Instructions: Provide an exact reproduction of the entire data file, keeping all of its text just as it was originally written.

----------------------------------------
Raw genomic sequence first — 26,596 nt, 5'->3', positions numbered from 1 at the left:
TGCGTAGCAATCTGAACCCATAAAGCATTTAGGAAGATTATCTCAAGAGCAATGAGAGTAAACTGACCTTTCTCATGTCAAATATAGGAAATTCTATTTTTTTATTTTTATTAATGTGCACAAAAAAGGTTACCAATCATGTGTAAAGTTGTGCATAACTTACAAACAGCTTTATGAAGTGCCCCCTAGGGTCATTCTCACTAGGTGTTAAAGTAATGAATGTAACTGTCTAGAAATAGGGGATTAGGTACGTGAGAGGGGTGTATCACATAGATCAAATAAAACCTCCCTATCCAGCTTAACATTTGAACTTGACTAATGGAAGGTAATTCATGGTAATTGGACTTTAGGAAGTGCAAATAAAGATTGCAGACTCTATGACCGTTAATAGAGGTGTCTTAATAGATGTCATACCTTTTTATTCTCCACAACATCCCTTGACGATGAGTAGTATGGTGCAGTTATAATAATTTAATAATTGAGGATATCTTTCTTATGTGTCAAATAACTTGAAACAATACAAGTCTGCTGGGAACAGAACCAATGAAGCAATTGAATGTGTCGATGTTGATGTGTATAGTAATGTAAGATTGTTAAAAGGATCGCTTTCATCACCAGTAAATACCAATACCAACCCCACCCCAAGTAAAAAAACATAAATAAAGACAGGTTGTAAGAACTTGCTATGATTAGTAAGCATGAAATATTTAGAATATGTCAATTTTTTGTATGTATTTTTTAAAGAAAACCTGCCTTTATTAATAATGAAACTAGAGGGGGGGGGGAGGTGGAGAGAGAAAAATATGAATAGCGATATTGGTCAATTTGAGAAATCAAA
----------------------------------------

Raw genomic sequence first — 26,596 nt, 5'->3', positions numbered from 1 at the left:
TGCGTAGCAATCTGAACCCATAAAGCATTTAGGAAGATTATCTCAAGAGCAATGAGAGTAAACTGACCTTTCTCATGTCAAATATAGGAAATTCTATTTTTTTATTTTTATTAATGTGCACAAAAAAGGTTACCAATCATGTGTAAAGTTGTGCATAACTTACAAACAGCTTTATGAAGTGCCCCCTAGGGTCATTCTCACTAGGTGTTAAAGTAATGAATGTAACTGTCTAGAAATAGGGGATTAGGTACGTGAGAGGGGTGTATCACATAGATCAAATAAAACCTCCCTATCCAGCTTAACATTTGAACTTGACTAATGGAAGGTAATTCATGGTAATTGGACTTTAGGAAGTGCAAATAAAGATTGCAGACTCTATGACCGTTAATAGAGGTGTCTTAATAGATGTCATACCTTTTTATTCTCCACAACATCCCTTGACGATGAGTAGTATGGTGCAGTTATAATAATTTAATAATTGAGGATATCTTTCTTATGTGTCAAATAACTTGAAACAATACAAGTCTGCTGGGAACAGAACCAATGAAGCAATTGAATGTGTCGATGTTGATGTGTATAGTAATGTAAGATTGTTAAAAGGATCGCTTTCATCACCAGTAAATACCAATACCAACCCCACCCCAAGTAAAAAAACATAAATAAAGACAGGTTGTAAGAACTTGCTATGATTAGTAAGCATGAAATATTTAGAATATGTCAATTTTTTGTATGTATTTTTTAAAGAAAACCTGCCTTTATTAATAATGAAACTAGAGGGGGGGGGGAGGTGGAGAGAGAAAAATATGAATAGCGATATTGGTCAATTTGAGAAATCAAA